SAMURAI WITH A SLOW HAND.Byline: Redmond Carolipio Staff Writer
I ENJOYED ``Genji: Dawn of the Samurai samurai (sä'mrī`), knights of feudal Japan, retainers of the daimyo. This aristocratic warrior class arose during the 12th-century wars between the Taira and Minamoto clans and was .'' Unfortunately, it's because it reminded me of something else.
The biggest problem that plagues Sony's tale of samurai and magic is that it comes a few years after ``Onimusha,'' which was Capcom's tale of samurai and magic. The ``Genji'' experience takes a different and less adventurous road to the same destination.
While the two games feature different characters, stories and play mechanics, the similarities between them are almost scary. That's not a huge shock considering one of the game's designers worked on ``Onimusha.'' Both titles feature ``chosen'' heroes, plenty of swords and sorcery sorcery: see incantation; magic; spell; witchcraft.
Sorrow (See GRIEF.)
finds a spell that makes objects do the cleanup work. [Fr. , and story lines rooted in Japanese history.
The story of ``Genji'' is loosely based on the Taira-Minamoto War in Japan's late 1100s, when the Genji clan was subdued sub·due
tr.v. sub·dued, sub·du·ing, sub·dues
1. To conquer and subjugate; vanquish. See Synonyms at defeat.
2. To quiet or bring under control by physical force or persuasion; make tractable.
3. by Kiyomori Taira, the head of the Taira clan
Taira (平) is a Japanese clan name.
In reference to Japanese history, along with Minamoto, Taira was a hereditary clan name bestowed by the emperors of the Heian Period to . Not surprisingly, Kiyomori is presented as the game's main villain.
Capcom did the same thing in ``Onimusha'' with Nobunaga Oda, who was painted in ancient accounts as the Shaq Diesel of Japanese warlords Warlords may refer to:
But Capcom also used that game to establish the tradition of applying gaming mythos my·thos
n. pl. my·thoi
3. The pattern of basic values and attitudes of a people, characteristically transmitted through myths and the arts. to historical figures - in the real world, Nobunaga is just a great warlord warlord, in modern Chinese history, autonomous regional military commander. In the political chaos following the death (1916) of republican China's first president and commander in chief, Yüan Shih-kai, central authority fell to the provincial military governors . In gaming, he's an invincible demon general.
``Genji'' follows suit, portraying Kiyomori and his Heishi army as the benefactors of magic stones Magic Stones is a game based on Celtic mythology, and is a mix between a roleplaying games and a Card game created by Winter Wolves. It is released as shareware for the Macintosh and Windows platforms. Plot
The game has no defined plot. that grant immense power to those who wield them. The game's opening cinema screens show one of the Heishi generals using this power to annihilate an·ni·hi·late
v. an·ni·hi·lat·ed, an·ni·hi·lat·ing, an·ni·hi·lates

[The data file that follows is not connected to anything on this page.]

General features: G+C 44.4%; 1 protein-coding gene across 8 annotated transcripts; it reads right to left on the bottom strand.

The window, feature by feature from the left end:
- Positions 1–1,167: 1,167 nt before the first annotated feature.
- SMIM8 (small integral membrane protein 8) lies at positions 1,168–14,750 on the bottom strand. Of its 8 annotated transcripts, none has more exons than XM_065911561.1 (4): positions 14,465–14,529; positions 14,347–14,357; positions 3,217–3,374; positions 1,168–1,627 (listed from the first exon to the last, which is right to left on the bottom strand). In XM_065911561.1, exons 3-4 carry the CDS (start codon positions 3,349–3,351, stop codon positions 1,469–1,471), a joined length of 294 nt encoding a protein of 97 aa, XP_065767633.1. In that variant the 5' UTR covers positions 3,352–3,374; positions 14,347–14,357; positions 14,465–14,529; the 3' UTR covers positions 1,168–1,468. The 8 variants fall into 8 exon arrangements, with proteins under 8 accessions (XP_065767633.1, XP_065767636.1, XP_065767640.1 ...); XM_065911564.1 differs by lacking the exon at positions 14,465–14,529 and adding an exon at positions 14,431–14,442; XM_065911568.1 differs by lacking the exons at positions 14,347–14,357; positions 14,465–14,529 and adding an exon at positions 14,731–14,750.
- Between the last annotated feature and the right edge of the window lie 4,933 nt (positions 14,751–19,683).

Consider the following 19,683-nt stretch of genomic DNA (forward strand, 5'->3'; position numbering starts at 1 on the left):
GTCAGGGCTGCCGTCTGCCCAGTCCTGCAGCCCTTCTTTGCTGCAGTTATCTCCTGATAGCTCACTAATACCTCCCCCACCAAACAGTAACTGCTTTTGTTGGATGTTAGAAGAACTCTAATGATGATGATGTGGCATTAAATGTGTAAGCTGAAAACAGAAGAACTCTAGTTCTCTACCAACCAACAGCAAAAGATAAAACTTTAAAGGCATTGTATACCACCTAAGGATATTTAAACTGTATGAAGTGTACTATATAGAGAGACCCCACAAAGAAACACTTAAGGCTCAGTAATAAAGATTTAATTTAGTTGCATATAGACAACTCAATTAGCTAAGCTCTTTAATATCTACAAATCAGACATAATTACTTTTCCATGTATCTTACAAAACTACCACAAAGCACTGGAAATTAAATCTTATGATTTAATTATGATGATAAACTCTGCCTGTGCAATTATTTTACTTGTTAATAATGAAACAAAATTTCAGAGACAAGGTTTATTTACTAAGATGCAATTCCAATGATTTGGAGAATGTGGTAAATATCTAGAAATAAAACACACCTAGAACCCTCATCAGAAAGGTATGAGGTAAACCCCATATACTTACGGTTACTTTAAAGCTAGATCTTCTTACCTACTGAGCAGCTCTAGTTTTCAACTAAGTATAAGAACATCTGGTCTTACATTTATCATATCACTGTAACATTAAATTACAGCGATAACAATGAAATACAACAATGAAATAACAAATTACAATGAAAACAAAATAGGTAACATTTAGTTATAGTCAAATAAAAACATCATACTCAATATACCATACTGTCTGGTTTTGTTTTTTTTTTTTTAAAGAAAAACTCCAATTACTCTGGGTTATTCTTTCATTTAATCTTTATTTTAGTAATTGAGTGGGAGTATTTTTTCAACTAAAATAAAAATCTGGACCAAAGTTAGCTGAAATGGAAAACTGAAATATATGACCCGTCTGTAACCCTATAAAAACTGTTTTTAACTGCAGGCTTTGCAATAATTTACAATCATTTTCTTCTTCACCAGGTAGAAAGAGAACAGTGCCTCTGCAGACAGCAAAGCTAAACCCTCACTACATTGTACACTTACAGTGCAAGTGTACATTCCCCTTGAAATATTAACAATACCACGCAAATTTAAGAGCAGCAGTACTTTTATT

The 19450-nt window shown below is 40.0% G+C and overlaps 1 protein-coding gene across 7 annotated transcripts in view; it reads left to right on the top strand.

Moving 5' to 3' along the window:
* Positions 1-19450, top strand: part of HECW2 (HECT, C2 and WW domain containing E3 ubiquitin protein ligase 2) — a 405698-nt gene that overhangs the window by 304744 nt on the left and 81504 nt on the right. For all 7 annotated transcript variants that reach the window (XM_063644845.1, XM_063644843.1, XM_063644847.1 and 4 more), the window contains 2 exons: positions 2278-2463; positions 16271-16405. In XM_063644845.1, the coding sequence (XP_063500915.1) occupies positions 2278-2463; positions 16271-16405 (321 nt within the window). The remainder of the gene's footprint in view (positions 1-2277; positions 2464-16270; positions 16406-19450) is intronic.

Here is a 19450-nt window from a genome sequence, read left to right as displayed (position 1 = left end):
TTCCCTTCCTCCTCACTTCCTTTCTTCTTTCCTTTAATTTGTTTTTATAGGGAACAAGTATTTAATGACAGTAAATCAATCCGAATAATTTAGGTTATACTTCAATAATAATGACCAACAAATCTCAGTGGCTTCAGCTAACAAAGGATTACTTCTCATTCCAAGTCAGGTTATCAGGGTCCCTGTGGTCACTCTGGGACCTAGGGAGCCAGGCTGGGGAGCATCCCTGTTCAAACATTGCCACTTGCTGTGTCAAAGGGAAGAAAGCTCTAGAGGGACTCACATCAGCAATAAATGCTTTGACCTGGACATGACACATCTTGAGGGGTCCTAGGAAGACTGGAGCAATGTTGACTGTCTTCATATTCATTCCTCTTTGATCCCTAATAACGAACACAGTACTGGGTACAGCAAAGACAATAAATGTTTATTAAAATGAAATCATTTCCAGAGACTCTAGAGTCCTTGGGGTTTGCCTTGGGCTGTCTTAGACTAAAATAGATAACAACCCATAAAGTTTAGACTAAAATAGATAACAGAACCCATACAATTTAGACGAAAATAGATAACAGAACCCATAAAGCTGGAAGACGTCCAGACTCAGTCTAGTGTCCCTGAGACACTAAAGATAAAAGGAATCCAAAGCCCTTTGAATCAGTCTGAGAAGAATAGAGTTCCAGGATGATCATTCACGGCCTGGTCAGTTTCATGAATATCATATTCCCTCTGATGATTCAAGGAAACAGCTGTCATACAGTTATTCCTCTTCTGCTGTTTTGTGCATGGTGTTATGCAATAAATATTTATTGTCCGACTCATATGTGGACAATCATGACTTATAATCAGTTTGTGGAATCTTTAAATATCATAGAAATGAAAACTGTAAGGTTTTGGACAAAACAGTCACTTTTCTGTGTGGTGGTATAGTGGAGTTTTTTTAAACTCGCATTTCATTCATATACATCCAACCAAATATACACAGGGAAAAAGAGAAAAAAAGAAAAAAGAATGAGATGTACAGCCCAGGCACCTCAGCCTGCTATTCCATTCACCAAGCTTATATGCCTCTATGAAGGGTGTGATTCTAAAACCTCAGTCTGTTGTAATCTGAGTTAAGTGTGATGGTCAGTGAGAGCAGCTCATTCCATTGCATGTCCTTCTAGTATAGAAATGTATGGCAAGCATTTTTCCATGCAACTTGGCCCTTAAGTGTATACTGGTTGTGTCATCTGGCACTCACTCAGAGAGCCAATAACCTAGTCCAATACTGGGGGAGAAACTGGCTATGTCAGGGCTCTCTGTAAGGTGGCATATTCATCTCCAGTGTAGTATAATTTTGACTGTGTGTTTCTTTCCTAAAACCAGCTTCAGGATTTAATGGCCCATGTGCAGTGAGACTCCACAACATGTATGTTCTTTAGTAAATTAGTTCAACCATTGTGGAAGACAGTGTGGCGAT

a. To destroy completely: The naval force was annihilated during the attack. an army by himself.
To fight the Heishi, you get the choice of two characters: Yoshitsune, the sword-wielding last member of the Genji clan, and Benkei, a big, heavy-hitting monk armed with a giant club.
Both heroes also know how to use the magic stones, which provides them the ability to control time.
It is with this power that the game begins to forge its own identity. Instead of using the time-slowing concept as a way to elude e·lude
tr.v. e·lud·ed, e·lud·ing, e·ludes
1. To evade or escape from, as by daring, cleverness, or skill: The suspect continues to elude the police.
2. enemies, ``Genji'' uses it as the ultimate counterattacking tool.
The power, called ``kamui,'' essentially slows enemies to a crawl and lets the player know the best time to strike, via a flashing button icon below the character.
Time it right, and you can take out a group of 12 guys with just a few sword strokes. Otherwise, you're stuck blocking and swinging for a few minutes longer than you need to.
Players have to use ``kamui'' early and often, as they are constantly surrounded by packs of enemies. It's a plus, as every chance to trigger the feature is a chance to look and feel like a master.
Fighting in the game is a beauty to watch, as the swordplay animations were done by motion capturing Japan's top swordsman, who was also Ken Watanabe's stunt double in the movie ``The Last Samurai.'' The game also features some very well-crafted scenery.
But enjoy it while you can. The game takes about eight hours to complete, which is way too short for a game that houses this much history. As a result, the game starves for character development. You are essentially left with the knowledge of who's good and who's bad. Anything more deep would require an investment ``Genji'' chooses not to make.
``Genji'' left me feeling more like I watched a good television episode instead of a full samurai epic. It certainly looked the part. But then again, so did ``Onimusha,'' and I still haven't forgotten it.
GENJI: DAWN OF THE SAMURAI - Two stars
Rated: M for Mature.
In a nutshell: OK but familiar.
no caption (GENJI: DAWN OF THE SAMURAI)